Negative experience... Preach out of bible but have affairs with church members. Yes, I was working in a church for four years. My pastor ask me help him with money to renew the church, I did and asked if can I find a room to stay for three days because they have a prayer meetings. I give money and found a place for him to stay for three days. The result was he come and bring a lady in that place. When I ask him, he denied it but it was true. He left his wife and married that lady. He did not renew the church. The experience I have as a female in Church is positive. The other members of the congregation respect me and any ideas or decisions I have. I don’t think I’ve ever had a negative experience because of my gender. If ever my ideas have been pushed aside it’s because of my age. In my personal experience, I found men outside of the church who were more respectful towards me and valued me more as a person then in all of my experience growing up in Christian youth culture and as a young adult active in a vibrant church and Christian culture. I found my husband outside of the church environment and he has always treated me with more respect then I experienced from young men within that culture. I feel valued as an equal by my husband and did not experience that within the church, even in a very ‘progressive’ and ‘liberal’ church culture. As a former youth worker, a female, working with a male rector, I didn’t feel the role was supported or taken seriously by him. I felt it was just a formality that he was carrying out as it was a suggestion from the Vestry to implement such programmes. Pastor was too controlling... had too much power

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When I attended a previous church I was part of the worship team there which was led by a woman. I was given more responsibility in relation to my ‘gifting’ and felt I was not held back for being female. In another church which I attended with my husband, I had some issues that I wanted to address with the pastor (who knew my husband well). However, he would only speak to me through my husband, or he would meet with him and get his wife to meet with me separately. These were not issues that my husband was raising, it was either just me or the two of us together. I believe this was because he didn’t feel like he had to answer to me as a woman. About 15 years ago, as a pastor’s wife who was co-pastoring a church, I attended a leaders retreat day. There were three women attending, myself, an associate pastor of a big church and the administrator handing out printouts. The first speaker greeted the gathering thus: “It’s so great to be here with other men of God!” I felt invisible. As a single/divorced woman, I feel a bit left out or ‘abnormal’ at times. I find it a bit more difficult to make friends. Often preachers will make comments that assume everyone is married. There have even been occasions (including a women’s conference and an Easter service) where the preacher (one male, one female) have assumed we could all go home and have sex. There are women’s meetings announced where they say “Men, make sure you are doing the babysitting so your wives can get to the meetings.” As I mentioned in Q16, my church is quite small. However I attended a larger church (over 300 people) up until three years ago where I did feel discriminated against because of gender and marital status. It was very male orientated and led. The ladies ran tea parties, fashion shows and autions and men went to outdoor activities and had hog roasts - not all ladies fit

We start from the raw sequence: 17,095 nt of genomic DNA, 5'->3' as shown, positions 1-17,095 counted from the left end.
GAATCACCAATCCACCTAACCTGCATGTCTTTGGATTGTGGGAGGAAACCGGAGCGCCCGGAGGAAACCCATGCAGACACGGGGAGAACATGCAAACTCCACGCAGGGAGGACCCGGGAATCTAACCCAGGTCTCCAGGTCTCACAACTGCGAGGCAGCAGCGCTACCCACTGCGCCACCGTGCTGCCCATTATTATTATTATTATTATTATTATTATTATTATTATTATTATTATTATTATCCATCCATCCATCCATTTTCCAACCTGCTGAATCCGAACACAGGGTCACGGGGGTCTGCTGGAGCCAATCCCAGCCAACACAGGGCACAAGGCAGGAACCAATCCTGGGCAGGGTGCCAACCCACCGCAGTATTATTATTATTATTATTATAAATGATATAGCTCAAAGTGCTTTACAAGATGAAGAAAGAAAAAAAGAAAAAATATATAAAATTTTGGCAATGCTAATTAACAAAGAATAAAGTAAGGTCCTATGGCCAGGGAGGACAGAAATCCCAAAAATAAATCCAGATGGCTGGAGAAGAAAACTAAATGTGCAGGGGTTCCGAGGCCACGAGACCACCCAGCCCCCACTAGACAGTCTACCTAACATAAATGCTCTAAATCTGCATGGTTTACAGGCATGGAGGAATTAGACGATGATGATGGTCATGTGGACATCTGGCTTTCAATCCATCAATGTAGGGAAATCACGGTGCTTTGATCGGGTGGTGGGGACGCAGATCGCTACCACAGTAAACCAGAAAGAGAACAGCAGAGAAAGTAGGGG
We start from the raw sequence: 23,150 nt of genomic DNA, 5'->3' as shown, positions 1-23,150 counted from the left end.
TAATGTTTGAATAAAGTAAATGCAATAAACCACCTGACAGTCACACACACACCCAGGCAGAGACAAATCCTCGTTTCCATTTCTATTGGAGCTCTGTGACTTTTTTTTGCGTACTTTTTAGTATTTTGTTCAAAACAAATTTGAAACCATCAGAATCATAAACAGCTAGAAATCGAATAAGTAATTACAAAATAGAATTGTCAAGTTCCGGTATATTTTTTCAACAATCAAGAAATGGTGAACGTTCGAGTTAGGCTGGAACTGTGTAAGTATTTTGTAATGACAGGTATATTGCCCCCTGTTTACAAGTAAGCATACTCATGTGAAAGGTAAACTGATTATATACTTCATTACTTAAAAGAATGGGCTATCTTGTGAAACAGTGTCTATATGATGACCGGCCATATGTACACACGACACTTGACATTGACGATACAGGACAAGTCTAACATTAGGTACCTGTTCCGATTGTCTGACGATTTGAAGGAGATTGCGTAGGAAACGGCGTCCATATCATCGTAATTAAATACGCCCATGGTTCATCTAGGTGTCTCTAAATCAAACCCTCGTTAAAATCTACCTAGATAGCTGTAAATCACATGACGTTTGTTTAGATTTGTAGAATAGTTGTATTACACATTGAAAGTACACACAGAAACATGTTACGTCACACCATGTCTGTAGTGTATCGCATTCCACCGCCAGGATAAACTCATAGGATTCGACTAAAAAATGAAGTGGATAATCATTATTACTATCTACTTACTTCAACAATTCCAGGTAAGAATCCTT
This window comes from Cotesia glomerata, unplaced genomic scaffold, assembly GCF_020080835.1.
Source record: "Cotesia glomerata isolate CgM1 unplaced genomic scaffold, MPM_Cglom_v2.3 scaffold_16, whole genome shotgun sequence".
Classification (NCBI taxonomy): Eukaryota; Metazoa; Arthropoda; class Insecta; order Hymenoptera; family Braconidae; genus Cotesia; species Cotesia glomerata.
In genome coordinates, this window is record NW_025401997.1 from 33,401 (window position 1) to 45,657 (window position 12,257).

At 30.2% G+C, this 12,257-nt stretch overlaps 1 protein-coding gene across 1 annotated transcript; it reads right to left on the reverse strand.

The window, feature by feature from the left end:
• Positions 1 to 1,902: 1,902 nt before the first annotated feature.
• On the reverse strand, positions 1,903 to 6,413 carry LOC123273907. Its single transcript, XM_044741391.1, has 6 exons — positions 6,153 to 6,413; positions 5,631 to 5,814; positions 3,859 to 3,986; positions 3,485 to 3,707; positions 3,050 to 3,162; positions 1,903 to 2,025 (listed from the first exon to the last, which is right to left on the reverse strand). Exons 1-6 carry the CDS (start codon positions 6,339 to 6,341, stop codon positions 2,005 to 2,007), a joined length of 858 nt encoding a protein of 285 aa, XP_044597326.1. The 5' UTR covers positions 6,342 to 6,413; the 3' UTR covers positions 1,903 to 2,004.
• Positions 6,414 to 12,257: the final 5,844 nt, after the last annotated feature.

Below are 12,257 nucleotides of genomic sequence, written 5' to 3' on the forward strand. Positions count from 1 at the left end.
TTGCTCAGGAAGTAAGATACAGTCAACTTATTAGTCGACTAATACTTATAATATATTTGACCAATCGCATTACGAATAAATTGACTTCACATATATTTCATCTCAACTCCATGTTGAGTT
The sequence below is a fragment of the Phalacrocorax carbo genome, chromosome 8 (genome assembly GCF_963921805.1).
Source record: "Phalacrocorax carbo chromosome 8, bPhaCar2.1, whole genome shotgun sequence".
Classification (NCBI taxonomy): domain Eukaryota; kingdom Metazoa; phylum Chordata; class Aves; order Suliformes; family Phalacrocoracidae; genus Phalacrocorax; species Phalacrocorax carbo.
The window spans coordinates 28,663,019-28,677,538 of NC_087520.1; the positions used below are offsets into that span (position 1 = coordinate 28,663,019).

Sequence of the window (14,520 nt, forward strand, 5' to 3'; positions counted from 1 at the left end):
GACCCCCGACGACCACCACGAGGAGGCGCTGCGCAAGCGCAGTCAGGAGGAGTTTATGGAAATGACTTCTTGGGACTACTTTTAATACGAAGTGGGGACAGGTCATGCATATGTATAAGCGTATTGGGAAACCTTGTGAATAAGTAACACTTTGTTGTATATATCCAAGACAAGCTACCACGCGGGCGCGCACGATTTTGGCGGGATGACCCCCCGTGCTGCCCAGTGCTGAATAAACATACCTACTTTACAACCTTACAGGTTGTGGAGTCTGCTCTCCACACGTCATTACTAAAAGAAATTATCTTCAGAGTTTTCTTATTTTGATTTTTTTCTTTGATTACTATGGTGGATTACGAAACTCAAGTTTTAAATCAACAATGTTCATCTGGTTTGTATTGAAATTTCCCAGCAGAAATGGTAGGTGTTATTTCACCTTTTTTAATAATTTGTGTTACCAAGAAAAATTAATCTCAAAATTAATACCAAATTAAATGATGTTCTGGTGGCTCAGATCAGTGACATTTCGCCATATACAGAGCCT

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into that type of activity. A couple of weeks ago, a male working in a significant and highly visual role in our church was talking in a very provocative way about politics and was talking about how much ‘worse’ Hilary Clinton was than Donald Trump. I pointed out some of the double standards specific to his particular argument and said he wasn’t judging him by the same set of standards and that he should at least critique them equally. This man answered, unapologetically, with the statement that men and women are not equal. When I expressed my offence I was pushed to provide ‘one way in which men and women are equal’. When I answered ‘in dignity and rights’, this man literally swatted the air dismissively. I was disgusted. My church has encouraged women as well as men to attend accredited preacher courses, and one woman who completed it speaks such truth and in such a good way that people look forward to the times when she is set to preach. She has both blessed those of us listening and been blessed by God in return. Several times when working at CCI church, the assistant pastor made sexist remarks or told dirty jokes. I feel extremely valued in my church. I don’t know where I lie on this subject. But all I know is that God is sovereign. And if he made me to have authority, I’m cool with that. And if he made me for something other than authority, I’m also cool with that. There is no doubt that women have been subjected to despicable treatment in all areas of society through the centuries. We have been abused and mistreated. Things like this kind of irritate me though as it seems to put the blame on some sort old fashioned view of “what the Bible says”